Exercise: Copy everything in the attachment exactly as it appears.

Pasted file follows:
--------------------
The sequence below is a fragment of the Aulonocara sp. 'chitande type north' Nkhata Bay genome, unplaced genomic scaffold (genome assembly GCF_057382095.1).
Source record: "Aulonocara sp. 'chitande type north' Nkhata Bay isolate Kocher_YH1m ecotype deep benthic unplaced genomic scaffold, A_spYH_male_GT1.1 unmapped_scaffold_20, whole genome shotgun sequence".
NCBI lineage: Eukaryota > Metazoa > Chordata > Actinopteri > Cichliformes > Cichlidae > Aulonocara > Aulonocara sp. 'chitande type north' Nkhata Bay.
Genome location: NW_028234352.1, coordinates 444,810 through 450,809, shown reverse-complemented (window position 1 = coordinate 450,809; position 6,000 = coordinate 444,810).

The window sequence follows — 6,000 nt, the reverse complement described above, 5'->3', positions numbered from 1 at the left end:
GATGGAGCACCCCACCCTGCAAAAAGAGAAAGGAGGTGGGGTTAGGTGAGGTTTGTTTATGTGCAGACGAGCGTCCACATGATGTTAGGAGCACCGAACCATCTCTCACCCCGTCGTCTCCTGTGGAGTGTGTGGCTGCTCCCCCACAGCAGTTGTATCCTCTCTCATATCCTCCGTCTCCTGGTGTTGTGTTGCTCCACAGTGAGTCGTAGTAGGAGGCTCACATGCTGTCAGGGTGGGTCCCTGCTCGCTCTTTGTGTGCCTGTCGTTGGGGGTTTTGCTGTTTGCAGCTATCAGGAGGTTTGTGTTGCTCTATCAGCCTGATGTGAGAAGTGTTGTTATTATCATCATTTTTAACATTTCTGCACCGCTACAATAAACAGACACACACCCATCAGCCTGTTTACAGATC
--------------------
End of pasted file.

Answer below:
The sequence below is a fragment of the Aulonocara sp. 'chitande type north' Nkhata Bay genome, unplaced genomic scaffold (genome assembly GCF_057382095.1).
Source record: "Aulonocara sp. 'chitande type north' Nkhata Bay isolate Kocher_YH1m ecotype deep benthic unplaced genomic scaffold, A_spYH_male_GT1.1 unmapped_scaffold_20, whole genome shotgun sequence".
NCBI lineage: Eukaryota > Metazoa > Chordata > Actinopteri > Cichliformes > Cichlidae > Aulonocara > Aulonocara sp. 'chitande type north' Nkhata Bay.
Genome location: NW_028234352.1, coordinates 444,810 through 450,809, shown reverse-complemented (window position 1 = coordinate 450,809; position 6,000 = coordinate 444,810).

The window sequence follows — 6,000 nt, the reverse complement described above, 5'->3', positions numbered from 1 at the left end:
GATGGAGCACCCCACCCTGCAAAAAGAGAAAGGAGGTGGGGTTAGGTGAGGTTTGTTTATGTGCAGACGAGCGTCCACATGATGTTAGGAGCACCGAACCATCTCTCACCCCGTCGTCTCCTGTGGAGTGTGTGGCTGCTCCCCCACAGCAGTTGTATCCTCTCTCATATCCTCCGTCTCCTGGTGTTGTGTTGCTCCACAGTGAGTCGTAGTAGGAGGCTCACATGCTGTCAGGGTGGGTCCCTGCTCGCTCTTTGTGTGCCTGTCGTTGGGGGTTTTGCTGTTTGCAGCTATCAGGAGGTTTGTGTTGCTCTATCAGCCTGATGTGAGAAGTGTTGTTATTATCATCATTTTTAACATTTCTGCACCGCTACAATAAACAGACACACACCCATCAGCCTGTTTACAGATC